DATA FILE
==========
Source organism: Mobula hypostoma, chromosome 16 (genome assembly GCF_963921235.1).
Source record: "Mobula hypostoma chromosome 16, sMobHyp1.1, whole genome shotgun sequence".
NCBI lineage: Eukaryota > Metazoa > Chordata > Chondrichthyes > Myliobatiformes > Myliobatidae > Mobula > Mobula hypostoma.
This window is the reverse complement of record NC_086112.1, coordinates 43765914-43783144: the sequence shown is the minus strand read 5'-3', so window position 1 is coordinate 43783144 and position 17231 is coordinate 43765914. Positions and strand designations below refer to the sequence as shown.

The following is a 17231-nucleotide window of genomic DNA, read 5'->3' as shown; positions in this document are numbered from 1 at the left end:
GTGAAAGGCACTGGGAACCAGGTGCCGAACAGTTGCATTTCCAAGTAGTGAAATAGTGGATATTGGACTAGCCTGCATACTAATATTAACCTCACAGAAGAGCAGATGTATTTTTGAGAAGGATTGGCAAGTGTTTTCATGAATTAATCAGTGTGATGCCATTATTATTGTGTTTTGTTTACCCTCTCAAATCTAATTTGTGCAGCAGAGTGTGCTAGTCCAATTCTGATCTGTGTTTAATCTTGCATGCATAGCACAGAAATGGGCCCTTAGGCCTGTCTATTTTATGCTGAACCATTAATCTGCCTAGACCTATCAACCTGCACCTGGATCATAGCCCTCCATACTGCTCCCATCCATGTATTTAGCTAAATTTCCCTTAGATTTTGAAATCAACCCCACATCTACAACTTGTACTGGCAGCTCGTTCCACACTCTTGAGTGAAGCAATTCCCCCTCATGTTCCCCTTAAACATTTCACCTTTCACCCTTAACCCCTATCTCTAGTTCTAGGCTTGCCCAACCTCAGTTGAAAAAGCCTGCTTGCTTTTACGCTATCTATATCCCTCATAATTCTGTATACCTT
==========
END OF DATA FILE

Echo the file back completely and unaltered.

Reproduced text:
Source organism: Mobula hypostoma, chromosome 16 (genome assembly GCF_963921235.1).
Source record: "Mobula hypostoma chromosome 16, sMobHyp1.1, whole genome shotgun sequence".
NCBI lineage: Eukaryota > Metazoa > Chordata > Chondrichthyes > Myliobatiformes > Myliobatidae > Mobula > Mobula hypostoma.
This window is the reverse complement of record NC_086112.1, coordinates 43765914-43783144: the sequence shown is the minus strand read 5'-3', so window position 1 is coordinate 43783144 and position 17231 is coordinate 43765914. Positions and strand designations below refer to the sequence as shown.

The following is a 17231-nucleotide window of genomic DNA, read 5'->3' as shown; positions in this document are numbered from 1 at the left end:
GTGAAAGGCACTGGGAACCAGGTGCCGAACAGTTGCATTTCCAAGTAGTGAAATAGTGGATATTGGACTAGCCTGCATACTAATATTAACCTCACAGAAGAGCAGATGTATTTTTGAGAAGGATTGGCAAGTGTTTTCATGAATTAATCAGTGTGATGCCATTATTATTGTGTTTTGTTTACCCTCTCAAATCTAATTTGTGCAGCAGAGTGTGCTAGTCCAATTCTGATCTGTGTTTAATCTTGCATGCATAGCACAGAAATGGGCCCTTAGGCCTGTCTATTTTATGCTGAACCATTAATCTGCCTAGACCTATCAACCTGCACCTGGATCATAGCCCTCCATACTGCTCCCATCCATGTATTTAGCTAAATTTCCCTTAGATTTTGAAATCAACCCCACATCTACAACTTGTACTGGCAGCTCGTTCCACACTCTTGAGTGAAGCAATTCCCCCTCATGTTCCCCTTAAACATTTCACCTTTCACCCTTAACCCCTATCTCTAGTTCTAGGCTTGCCCAACCTCAGTTGAAAAAGCCTGCTTGCTTTTACGCTATCTATATCCCTCATAATTCTGTATACCTT